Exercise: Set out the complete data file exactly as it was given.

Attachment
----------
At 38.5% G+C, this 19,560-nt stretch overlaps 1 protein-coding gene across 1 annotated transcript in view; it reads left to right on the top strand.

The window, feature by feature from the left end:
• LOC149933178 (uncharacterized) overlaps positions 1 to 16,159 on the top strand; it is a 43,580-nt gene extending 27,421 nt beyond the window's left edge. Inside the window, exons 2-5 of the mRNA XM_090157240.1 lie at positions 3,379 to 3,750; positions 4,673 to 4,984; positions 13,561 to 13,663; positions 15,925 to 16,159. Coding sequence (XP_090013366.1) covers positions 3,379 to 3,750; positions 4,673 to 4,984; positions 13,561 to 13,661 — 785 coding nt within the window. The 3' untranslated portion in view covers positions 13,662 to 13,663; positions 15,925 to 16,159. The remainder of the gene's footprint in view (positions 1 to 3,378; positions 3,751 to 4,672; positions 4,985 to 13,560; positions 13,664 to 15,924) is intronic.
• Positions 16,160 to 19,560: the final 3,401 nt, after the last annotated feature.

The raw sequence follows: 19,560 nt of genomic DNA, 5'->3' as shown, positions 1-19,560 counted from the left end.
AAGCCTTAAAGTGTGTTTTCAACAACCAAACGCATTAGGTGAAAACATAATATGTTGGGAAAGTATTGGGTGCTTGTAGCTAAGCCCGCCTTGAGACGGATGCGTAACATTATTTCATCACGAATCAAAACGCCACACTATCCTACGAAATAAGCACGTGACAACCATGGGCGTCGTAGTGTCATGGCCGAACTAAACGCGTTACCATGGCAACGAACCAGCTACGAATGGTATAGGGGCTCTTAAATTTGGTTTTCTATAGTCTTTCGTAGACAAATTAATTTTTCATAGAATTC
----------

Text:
At 38.5% G+C, this 19,560-nt stretch overlaps 1 protein-coding gene across 1 annotated transcript in view; it reads left to right on the top strand.

The window, feature by feature from the left end:
• LOC149933178 (uncharacterized) overlaps positions 1 to 16,159 on the top strand; it is a 43,580-nt gene extending 27,421 nt beyond the window's left edge. Inside the window, exons 2-5 of the mRNA XM_090157240.1 lie at positions 3,379 to 3,750; positions 4,673 to 4,984; positions 13,561 to 13,663; positions 15,925 to 16,159. Coding sequence (XP_090013366.1) covers positions 3,379 to 3,750; positions 4,673 to 4,984; positions 13,561 to 13,661 — 785 coding nt within the window. The 3' untranslated portion in view covers positions 13,662 to 13,663; positions 15,925 to 16,159. The remainder of the gene's footprint in view (positions 1 to 3,378; positions 3,751 to 4,672; positions 4,985 to 13,560; positions 13,664 to 15,924) is intronic.
• Positions 16,160 to 19,560: the final 3,401 nt, after the last annotated feature.

The raw sequence follows: 19,560 nt of genomic DNA, 5'->3' as shown, positions 1-19,560 counted from the left end.
AAGCCTTAAAGTGTGTTTTCAACAACCAAACGCATTAGGTGAAAACATAATATGTTGGGAAAGTATTGGGTGCTTGTAGCTAAGCCCGCCTTGAGACGGATGCGTAACATTATTTCATCACGAATCAAAACGCCACACTATCCTACGAAATAAGCACGTGACAACCATGGGCGTCGTAGTGTCATGGCCGAACTAAACGCGTTACCATGGCAACGAACCAGCTACGAATGGTATAGGGGCTCTTAAATTTGGTTTTCTATAGTCTTTCGTAGACAAATTAATTTTTCATAGAATTC